This will be a short and to the point blog. I have been recently asked by my schools to work with students outside during lunch hours as a way of interacting with those students who may not be candidates for my services, but could still use a positive role model in an unstructured environment. I was apprehensive of this at first as I felt that my time would be better applied doing group work with students. Two days outside and I already find myself reaping the benefits of the all-student interactions. I do miss eating and chatting with my colleagues but I have students coming up to me to chat, walk around, hang out and ask for advice. What a great unobtrusive and informal way of getting work done. I was stuck with this idea that we work in our offices, one on one or small groups, doing lesson plans and talking to teachers about ways to help children. All that is great and I am very comfortable with that, but perhaps it is time for me to see and try other ways to counsel students.
I admit that change is not an easy thing for me and I do tend to get anxious when expectations of me change. However, change can be a very good thing and in this case it has given me the opportunity to look at my job in a different way. School counsellors are moving away from the ‘office’ and into the classrooms and playgrounds. This is a good thing and I plan to do my best to embrace it. I know there will be times when I will want to stay inside on the cold winter days, huddled in the staff room with my fellow teachers. When these thoughts creep up I will have to remember that the benefits of working with students in their own space while at the same time getting fresh air and shaking out my own cobwebs is well worth the 30 minute change in my schedule. *The views expressed by our authors are personal opinions and do not necessarily reflect the views of the CCPA
In school counselling we often work with children who need support due to issues in school or at home. These issues run the spectrum just as any other group would. The one major difficulty I have in working with elementary children is the need for parental consent. I do understand why we need consent from parents as not all children are developmentally prepared to understand my role as a guidance counsellor and how we can help. In those cases it is important for a parent to be able to say “Yes, I feel my child needs help in their social/ emotional development and Yes I think the guidance counsellor can help”. For those reasons parental consent is vital. However, I worry about the group of young children who deal with serious issues at home and parents/guardians are not willing to allow their child the support they need through counselling. Parental arguments, alcoholism, neglect, divorce and separation and unstable home lives can have major impacts on a child.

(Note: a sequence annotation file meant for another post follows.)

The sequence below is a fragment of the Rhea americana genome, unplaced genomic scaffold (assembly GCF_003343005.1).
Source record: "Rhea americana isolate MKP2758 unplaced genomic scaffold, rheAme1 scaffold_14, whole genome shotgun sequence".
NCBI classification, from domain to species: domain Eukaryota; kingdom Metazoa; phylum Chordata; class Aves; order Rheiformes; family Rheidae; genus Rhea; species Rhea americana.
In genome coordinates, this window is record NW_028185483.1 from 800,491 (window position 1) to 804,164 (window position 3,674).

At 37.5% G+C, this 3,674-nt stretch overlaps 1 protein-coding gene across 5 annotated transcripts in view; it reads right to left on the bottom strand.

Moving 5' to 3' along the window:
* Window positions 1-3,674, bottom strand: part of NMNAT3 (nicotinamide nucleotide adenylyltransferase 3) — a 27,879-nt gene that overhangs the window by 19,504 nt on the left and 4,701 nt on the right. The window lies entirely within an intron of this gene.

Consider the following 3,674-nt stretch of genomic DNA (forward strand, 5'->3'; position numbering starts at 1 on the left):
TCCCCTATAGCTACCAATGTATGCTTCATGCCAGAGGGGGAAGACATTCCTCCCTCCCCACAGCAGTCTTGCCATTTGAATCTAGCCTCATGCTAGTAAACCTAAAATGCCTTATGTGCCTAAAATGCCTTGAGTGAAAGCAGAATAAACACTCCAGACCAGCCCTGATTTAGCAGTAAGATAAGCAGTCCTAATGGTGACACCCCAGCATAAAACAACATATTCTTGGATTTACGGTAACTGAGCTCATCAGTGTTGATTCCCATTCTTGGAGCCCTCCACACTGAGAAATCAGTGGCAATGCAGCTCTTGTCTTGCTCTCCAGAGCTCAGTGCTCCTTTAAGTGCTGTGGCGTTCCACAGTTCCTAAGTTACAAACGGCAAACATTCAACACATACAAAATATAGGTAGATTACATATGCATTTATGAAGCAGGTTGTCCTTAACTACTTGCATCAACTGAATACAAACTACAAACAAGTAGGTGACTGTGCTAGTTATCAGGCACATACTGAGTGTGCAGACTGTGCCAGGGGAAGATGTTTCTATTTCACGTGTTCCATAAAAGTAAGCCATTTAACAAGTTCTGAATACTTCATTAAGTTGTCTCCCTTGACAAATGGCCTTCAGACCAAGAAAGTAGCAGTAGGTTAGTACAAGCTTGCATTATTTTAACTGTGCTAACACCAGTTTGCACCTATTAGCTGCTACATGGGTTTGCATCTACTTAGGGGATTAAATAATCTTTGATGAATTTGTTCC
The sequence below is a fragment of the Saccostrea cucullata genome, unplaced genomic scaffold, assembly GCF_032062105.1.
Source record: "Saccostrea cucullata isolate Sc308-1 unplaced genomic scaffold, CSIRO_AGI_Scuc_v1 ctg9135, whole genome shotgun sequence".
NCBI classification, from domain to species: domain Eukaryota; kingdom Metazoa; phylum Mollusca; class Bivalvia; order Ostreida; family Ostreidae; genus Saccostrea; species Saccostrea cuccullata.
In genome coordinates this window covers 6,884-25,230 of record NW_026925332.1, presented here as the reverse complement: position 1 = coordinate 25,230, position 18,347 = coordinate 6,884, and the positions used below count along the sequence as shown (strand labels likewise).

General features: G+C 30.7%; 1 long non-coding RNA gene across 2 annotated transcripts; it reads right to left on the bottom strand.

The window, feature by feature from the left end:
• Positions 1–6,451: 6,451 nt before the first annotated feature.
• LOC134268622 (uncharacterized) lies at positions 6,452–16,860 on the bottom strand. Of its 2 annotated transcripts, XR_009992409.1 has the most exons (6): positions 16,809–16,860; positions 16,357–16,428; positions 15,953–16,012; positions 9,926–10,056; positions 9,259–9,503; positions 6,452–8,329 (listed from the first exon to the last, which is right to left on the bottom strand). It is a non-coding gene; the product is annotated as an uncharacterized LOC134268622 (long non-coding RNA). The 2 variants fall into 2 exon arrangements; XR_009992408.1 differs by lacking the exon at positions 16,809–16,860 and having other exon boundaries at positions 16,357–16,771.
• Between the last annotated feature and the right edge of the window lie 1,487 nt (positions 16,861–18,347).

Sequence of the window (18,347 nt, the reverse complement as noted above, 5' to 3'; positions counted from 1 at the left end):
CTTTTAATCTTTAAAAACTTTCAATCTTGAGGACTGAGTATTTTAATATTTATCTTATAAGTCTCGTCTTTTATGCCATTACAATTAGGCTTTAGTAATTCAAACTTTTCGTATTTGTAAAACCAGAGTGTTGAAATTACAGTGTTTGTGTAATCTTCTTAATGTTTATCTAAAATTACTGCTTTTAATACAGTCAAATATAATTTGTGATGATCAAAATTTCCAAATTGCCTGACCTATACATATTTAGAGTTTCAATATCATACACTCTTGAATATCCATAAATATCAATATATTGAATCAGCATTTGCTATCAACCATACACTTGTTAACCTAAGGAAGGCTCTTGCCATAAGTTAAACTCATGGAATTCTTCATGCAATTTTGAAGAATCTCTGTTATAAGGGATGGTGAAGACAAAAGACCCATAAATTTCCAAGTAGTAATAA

But what do we do when parents will not give consent, or asking parents for consent may cause even more harm? I also must have consent from both parents if the situation involves separation/divorce and there is shared custody. In many cases one or both will deny consent. Where I work, any child under the age of 12 must have parental consent for counselling after the initial session. Many of the students who are in the most desperate need are denied services due to the lack of parental consent. What do we do in these situations? How do we go about providing a service that is being turned down by parents, even when we know the service is necessary?